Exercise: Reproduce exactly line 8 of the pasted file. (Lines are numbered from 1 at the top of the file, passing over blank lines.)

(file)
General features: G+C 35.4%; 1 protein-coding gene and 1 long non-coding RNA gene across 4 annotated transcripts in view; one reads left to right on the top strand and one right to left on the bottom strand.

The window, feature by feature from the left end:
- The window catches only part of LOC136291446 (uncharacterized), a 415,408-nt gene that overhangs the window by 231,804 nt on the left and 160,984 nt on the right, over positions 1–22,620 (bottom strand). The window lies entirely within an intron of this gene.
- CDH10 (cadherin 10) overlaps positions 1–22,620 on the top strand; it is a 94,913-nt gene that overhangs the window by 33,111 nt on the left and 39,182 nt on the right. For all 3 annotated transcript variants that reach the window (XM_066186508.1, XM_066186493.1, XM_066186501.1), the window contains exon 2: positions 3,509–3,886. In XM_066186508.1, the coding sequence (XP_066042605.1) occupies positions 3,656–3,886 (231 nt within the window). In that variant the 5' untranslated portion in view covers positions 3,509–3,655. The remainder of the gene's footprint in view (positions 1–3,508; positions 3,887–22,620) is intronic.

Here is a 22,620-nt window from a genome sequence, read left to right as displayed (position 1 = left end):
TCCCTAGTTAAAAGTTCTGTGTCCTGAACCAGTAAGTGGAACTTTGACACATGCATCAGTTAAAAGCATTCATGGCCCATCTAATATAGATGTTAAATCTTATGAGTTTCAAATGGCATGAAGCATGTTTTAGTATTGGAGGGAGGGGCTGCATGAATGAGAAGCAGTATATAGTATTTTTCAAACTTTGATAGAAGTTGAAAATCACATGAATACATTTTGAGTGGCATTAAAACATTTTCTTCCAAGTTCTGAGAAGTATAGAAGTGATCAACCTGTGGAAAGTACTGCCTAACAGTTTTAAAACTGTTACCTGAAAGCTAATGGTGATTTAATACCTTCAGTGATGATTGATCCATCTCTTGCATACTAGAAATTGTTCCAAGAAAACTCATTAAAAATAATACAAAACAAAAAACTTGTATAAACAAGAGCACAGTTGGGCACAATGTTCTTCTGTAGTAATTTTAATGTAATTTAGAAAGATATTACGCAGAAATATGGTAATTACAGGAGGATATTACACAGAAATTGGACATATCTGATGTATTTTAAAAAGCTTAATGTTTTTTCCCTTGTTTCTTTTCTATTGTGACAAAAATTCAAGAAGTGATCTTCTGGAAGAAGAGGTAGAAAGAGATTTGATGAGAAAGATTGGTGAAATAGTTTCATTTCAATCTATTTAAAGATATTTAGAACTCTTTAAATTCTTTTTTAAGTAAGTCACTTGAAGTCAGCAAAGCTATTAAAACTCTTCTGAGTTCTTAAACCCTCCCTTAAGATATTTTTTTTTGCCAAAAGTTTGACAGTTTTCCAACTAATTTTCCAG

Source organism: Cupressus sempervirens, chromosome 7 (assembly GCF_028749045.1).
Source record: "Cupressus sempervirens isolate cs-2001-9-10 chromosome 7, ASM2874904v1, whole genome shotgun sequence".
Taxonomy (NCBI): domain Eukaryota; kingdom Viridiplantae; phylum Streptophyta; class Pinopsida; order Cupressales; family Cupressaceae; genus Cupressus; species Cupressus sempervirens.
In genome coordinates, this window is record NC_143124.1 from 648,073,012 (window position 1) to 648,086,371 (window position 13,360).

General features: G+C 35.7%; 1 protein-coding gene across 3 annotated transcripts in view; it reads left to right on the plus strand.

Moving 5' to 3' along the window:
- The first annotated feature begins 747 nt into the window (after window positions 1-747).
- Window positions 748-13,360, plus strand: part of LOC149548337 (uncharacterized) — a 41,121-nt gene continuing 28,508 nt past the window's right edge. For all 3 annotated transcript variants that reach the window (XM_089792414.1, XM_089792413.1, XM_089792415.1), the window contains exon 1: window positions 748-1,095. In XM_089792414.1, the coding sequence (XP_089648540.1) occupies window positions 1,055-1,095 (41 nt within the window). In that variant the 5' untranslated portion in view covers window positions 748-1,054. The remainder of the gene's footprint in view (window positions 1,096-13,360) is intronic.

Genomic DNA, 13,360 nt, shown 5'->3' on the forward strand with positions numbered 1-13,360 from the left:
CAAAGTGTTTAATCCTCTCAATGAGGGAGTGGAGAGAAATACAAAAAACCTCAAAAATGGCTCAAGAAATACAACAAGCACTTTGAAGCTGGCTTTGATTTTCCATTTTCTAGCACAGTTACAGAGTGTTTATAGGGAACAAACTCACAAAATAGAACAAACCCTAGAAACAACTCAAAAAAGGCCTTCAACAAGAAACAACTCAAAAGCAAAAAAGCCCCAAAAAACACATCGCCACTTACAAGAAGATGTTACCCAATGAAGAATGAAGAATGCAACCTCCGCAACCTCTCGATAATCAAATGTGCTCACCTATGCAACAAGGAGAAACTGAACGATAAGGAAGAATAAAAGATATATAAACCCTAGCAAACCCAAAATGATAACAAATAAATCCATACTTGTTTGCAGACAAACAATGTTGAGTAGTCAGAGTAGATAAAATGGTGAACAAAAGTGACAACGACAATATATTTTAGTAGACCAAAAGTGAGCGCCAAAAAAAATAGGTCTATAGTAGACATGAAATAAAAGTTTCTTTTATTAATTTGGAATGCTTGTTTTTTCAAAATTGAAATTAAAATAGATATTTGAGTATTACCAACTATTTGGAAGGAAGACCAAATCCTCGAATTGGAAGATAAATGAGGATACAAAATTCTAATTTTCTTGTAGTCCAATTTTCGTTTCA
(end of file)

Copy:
Source record: "Cupressus sempervirens isolate cs-2001-9-10 chromosome 7, ASM2874904v1, whole genome shotgun sequence".